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1. Introduction

This is an introductory article on JAXB (Java Architecture for XML Binding).

First, we’ll show how to convert Java objects to XML and vice-versa, and then we’ll focus on generating Java classes from XML schema and vice-versa by using JAXB-2 Maven plugin.

2. Overview

JAXB provides a fast and convenient way to marshal (write) Java objects into XML and un-marshal (read) XML into objects. It supports a binding framework that maps XML elements and attributes to Java fields and properties using Java annotations.

The JAXB-2 Maven plugin delegates most of its work to either of the two JDK-supplied tools XJC and Schemagen.

3. JAXB Annotations

JAXB uses Java annotations for augmenting the generated classes with additional information. Adding such annotations to existing Java classes prepares them for the JAXB runtime.

Let’s first create a simple Java object to illustrate marshalling and un-marshalling:

@XmlRootElement(name = "book")
@XmlType(propOrder = { "id", "name", "date" })
public class Book {
    private Long id;
    private String name;
    private String author;
    private Date date;

    @XmlAttribute
    public void setId(Long id) {
        this.id = id;
    }

    @XmlElement(name = "title")
    public void setName(String name) {
        this.name = name;
    }

    @XmlTransient
    public void setAuthor(String author) {
        this.author = author;
    }
    
    // constructor, getters and setters
}

The above class above contains the following annotations:

  • @XmlRootElement: the name of the root XML element is derived from the class name and we can also specify the name of the root element of the XML using its name attribute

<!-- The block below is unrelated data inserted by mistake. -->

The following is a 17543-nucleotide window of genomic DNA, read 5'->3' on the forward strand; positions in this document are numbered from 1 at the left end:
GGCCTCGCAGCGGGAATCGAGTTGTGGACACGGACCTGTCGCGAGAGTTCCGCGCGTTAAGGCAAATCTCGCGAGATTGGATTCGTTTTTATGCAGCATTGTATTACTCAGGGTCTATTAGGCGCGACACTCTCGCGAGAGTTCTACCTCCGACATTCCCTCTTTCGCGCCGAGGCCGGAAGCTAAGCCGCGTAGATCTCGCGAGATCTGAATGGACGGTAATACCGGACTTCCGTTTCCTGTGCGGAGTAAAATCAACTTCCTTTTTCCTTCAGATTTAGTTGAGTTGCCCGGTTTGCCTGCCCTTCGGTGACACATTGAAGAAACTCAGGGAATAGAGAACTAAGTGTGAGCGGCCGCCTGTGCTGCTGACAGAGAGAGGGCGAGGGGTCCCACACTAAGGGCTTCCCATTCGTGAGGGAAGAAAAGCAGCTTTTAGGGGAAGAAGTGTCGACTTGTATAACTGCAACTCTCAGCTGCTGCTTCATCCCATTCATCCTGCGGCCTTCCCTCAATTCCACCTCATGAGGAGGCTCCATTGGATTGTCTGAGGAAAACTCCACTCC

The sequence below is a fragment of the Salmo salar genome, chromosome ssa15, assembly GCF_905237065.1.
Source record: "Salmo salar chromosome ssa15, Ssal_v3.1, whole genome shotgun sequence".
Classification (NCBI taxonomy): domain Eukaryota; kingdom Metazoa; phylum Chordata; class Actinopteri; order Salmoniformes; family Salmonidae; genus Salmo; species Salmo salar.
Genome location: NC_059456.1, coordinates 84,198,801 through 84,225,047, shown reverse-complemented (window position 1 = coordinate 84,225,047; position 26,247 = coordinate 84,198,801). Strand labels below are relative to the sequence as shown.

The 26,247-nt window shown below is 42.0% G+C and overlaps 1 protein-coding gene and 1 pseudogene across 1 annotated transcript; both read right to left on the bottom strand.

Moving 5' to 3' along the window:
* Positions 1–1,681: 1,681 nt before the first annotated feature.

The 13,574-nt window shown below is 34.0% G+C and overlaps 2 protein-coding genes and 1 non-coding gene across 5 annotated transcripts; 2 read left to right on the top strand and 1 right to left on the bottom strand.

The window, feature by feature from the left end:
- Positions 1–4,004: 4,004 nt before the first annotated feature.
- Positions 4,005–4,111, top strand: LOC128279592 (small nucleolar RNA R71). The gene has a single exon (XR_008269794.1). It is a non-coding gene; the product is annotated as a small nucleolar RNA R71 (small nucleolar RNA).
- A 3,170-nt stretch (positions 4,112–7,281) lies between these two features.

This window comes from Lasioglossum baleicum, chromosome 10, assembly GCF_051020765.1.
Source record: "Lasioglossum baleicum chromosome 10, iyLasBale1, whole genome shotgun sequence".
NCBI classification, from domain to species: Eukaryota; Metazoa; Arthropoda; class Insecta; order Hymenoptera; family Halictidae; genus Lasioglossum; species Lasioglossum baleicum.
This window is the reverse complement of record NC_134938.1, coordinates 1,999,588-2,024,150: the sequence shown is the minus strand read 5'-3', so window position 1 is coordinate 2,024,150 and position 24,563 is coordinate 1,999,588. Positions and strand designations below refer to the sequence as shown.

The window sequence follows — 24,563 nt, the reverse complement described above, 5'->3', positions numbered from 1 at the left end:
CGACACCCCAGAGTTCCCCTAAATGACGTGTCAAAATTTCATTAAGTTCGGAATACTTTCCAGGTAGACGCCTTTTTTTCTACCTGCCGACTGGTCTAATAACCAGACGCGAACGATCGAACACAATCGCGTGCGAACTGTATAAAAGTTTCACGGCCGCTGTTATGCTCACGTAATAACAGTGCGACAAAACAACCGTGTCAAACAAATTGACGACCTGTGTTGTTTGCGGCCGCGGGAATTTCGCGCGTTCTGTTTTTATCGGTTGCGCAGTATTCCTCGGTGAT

• @XmlType: define the order in which the fields are written in the XML file
  • @XmlElement: define the actual XML element name which will be used
  • @XmlAttributedefine the id field is mapped as an attribute instead of an element
  • @XmlTransient: annotate fields that we don’t want to be included in XML

For more details on JAXB annotation, you may want to check out the following link.

4. Marshalling

Marshalling provides a client application the ability to convert a JAXB derived Java object tree into XML data. By default, the Marshaller uses UTF-8 encoding when generating XML data. Next, we will generate XML files from Java objects.

Let’s create a simple program using the JAXBContext which provides an abstraction for managing the XML/Java binding information necessary to implement the JAXB binding framework operations:

public void marshal() throws JAXBException, IOException {
    Book book = new Book();
    book.setId(1L);
    book.setName("Book1");
    book.setAuthor("Author1");
    book.setDate(new Date());

    JAXBContext context = JAXBContext.newInstance(Book.class);
    Marshaller mar= context.createMarshaller();
    mar.setProperty(Marshaller.JAXB_FORMATTED_OUTPUT, Boolean.TRUE);
    mar.marshal(book, new File("./book.xml"));
}

The javax.xml.bind.JAXBContext class provides a client’s entry point to JAXB API. By default, JAXB does not format the XML document. This saves space and prevents that any white-space may accidentally be interpreted as significant.

To have JAXB format the output we simply set the Marshaller.JAXB_FORMATTED_OUTPUT property to true on the Marshaller. The marshal method uses an object and an output file where to store the generated XML as parameters.

When we run the code above, we may check the result in the book.xml to verify that we successfully convert Java object into XML data:

<?xml version="1.0" encoding="UTF-8" standalone="yes"?>
<book id="1">
    <title>Book1</title>
    <date>2016-11-12T11:25:12.227+07:00</date>
</book>

5. Un-marshalling

Un-marshalling provides a client application the ability to convert XML data into JAXB derived Java objects.

Let’s use JAXB Unmarshaller to un-marshal our book.xml back to a Java object:

public Book unmarshall() throws JAXBException, IOException {